Dozens of Five Towns residents packed the Boehm Meeting Room in the Hewlett- Woodmere Public Library on June 6 to voice concerns on the condition and safety of West Broadway, from Mill Road in Hewlett to Rockaway Turnpike in Cedarhurst.
Organized by the Five Towns Beautification and Safety Improvement Committee, which several community members formed in 2015 to push government officials to repair the roadway, the forum included county Legislators Howard Kopel and Denise Ford, a representative from the Nassau County Department of Public Works, and police officers from the 4th Precinct.
Ari Weinreb, who helped organize the meeting, said the substantial turnout “shows what an issue this really is and how concerned people really are.”
Kopel said he understands the problems. “I drive the neighborhood, I’ve got family in the neighborhood … so we’re all very, very concerned and interested in this,” he said.
The restoration project had been scheduled for last year, but is now set to begin in 2018. Kopel cited budget issues, a drainage study and standard government red tape as reasons why the project has stalled.
Nassau County had received money from the state to study methods to mitigate flooding in the area, Kopel. “[In order to fix the flooding] sometimes it involves breaking up streets. It would have been exceedingly wasteful and foolhardy to tear up sections of West Broadway while that study was going on and then potentially having to tear up parts of it again after repairing it.”
In addition to road resurfacing, the residents also want the curbs and the sidewalks along West Broadway repaired. This is normally the responsibility of the town or village, not the county, but Cedarhurst Mayor Benjamin Weinstock said that the county covered those costs when they repaired the broken sidewalks on both sides of Branch Boulevard, between Cedarhurst and North Woodmere. Both Kopel and Ford said would do all they could to have the county cover those costs, but said that some battles are out of their control.
The double utility poles that line the street are another issue for residents. Officials said that the last company to use the poles, Verizon in most cases along West Broadway, is responsible for removing poles that aren’t in use. Ford said they have been pressuring the companies to do so, and were working towards leveling fines.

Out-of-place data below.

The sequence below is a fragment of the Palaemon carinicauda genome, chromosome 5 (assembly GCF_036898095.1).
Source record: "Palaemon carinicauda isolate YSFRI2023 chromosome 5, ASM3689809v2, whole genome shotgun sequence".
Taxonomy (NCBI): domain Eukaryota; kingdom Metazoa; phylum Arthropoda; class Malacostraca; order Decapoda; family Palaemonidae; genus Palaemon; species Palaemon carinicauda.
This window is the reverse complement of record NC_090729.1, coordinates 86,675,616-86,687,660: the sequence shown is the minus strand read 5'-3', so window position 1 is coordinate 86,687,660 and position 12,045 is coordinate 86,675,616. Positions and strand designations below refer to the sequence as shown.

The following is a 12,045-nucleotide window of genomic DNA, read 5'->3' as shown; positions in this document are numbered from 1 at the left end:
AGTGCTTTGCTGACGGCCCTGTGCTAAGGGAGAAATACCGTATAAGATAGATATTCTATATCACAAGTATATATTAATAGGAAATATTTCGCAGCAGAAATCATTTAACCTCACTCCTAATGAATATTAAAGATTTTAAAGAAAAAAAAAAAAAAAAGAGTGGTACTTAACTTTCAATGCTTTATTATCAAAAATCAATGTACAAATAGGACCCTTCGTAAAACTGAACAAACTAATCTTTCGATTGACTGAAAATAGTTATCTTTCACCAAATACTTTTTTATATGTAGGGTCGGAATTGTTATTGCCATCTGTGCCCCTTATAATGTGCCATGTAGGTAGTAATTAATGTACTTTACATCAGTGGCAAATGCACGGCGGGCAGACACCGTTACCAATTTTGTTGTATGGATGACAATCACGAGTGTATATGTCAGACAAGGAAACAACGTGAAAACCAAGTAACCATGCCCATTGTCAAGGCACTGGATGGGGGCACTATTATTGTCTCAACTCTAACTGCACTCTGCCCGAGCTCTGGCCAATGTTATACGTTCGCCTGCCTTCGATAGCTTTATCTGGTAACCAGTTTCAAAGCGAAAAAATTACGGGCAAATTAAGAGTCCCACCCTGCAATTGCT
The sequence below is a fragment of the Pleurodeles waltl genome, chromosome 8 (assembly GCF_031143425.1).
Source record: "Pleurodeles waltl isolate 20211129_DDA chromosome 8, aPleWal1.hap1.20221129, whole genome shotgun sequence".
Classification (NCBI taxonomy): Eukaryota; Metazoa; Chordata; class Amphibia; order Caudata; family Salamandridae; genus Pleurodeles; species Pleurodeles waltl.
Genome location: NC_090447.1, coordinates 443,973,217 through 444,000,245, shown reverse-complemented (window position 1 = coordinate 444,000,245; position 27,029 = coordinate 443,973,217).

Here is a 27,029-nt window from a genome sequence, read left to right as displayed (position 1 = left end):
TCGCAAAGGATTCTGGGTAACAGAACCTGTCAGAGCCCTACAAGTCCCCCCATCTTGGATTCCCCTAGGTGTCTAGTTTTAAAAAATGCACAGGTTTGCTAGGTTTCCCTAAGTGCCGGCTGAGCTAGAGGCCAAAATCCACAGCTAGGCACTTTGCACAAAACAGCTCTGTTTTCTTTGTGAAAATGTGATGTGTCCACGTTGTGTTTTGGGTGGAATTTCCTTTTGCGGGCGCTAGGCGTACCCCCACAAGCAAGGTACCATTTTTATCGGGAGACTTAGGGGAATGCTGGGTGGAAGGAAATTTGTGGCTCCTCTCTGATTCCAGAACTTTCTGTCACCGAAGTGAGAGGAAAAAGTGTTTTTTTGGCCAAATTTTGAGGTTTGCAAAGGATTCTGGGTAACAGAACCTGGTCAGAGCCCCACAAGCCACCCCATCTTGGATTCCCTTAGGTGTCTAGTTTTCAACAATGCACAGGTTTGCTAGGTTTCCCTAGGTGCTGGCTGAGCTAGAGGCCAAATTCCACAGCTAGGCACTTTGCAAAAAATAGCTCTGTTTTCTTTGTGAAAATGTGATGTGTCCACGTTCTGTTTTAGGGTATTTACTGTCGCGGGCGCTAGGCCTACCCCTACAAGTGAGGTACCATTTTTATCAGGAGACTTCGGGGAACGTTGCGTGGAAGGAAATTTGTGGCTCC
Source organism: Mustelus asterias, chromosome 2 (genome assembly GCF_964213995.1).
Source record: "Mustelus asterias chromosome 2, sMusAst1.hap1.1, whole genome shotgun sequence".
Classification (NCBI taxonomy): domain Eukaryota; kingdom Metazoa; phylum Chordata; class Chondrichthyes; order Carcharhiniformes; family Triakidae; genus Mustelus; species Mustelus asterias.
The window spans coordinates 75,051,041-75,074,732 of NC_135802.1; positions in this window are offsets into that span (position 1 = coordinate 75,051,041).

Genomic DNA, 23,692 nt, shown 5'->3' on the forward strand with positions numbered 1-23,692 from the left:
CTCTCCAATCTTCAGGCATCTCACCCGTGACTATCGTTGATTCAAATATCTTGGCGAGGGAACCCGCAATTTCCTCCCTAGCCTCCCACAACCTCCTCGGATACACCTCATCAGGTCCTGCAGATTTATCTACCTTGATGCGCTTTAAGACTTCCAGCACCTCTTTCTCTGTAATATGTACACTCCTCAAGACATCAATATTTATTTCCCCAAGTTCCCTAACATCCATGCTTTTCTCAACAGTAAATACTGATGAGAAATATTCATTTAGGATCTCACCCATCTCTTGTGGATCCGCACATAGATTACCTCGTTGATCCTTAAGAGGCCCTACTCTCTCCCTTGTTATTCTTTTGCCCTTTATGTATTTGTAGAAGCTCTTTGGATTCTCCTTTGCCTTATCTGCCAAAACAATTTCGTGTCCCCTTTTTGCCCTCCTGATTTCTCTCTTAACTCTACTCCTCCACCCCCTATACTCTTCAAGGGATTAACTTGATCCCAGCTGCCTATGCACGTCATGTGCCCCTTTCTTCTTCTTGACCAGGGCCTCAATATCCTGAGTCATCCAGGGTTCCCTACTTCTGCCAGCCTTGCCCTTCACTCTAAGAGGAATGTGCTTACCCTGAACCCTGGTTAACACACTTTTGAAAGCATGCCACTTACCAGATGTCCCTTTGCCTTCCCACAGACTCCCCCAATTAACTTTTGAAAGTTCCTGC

Sgt. Charles Sollin, who heads the 4th Precinct’s Problem Oriented Policing program, advised residents to call the precinct at 516-573-6400 to report broken poles they believe might be a dangerously splintered.
Residents also brought up few other concerns such as local truck traffic, mistimed traffic signals and the possible residential development of the Woodmere Club that impacts most of the Five Towns, with a small portion of land located in Woodsburgh village, and a huge swath in Woodmere as well as the Cedarhurst and Lawrence borders.
Community members said they are concerned that an influx of people could exacerbate all the issues discussed that Tuesday. Kopel said that he and Ford plan to host another meeting to discuss the club soon, but said that the land is private property, and the sale, which occurred in April, could not be blocked, no matter what the buyers do with the land. He called it a “complex process” that would more than likely include construction of homes.
“We know that you’ve been patient so far, and we’ll make sure to keep this dialogue open,” Ford said, adding that she and Kopel believe that to help ensure the project gets done correctly, pressure from both community members and all local government officials is needed.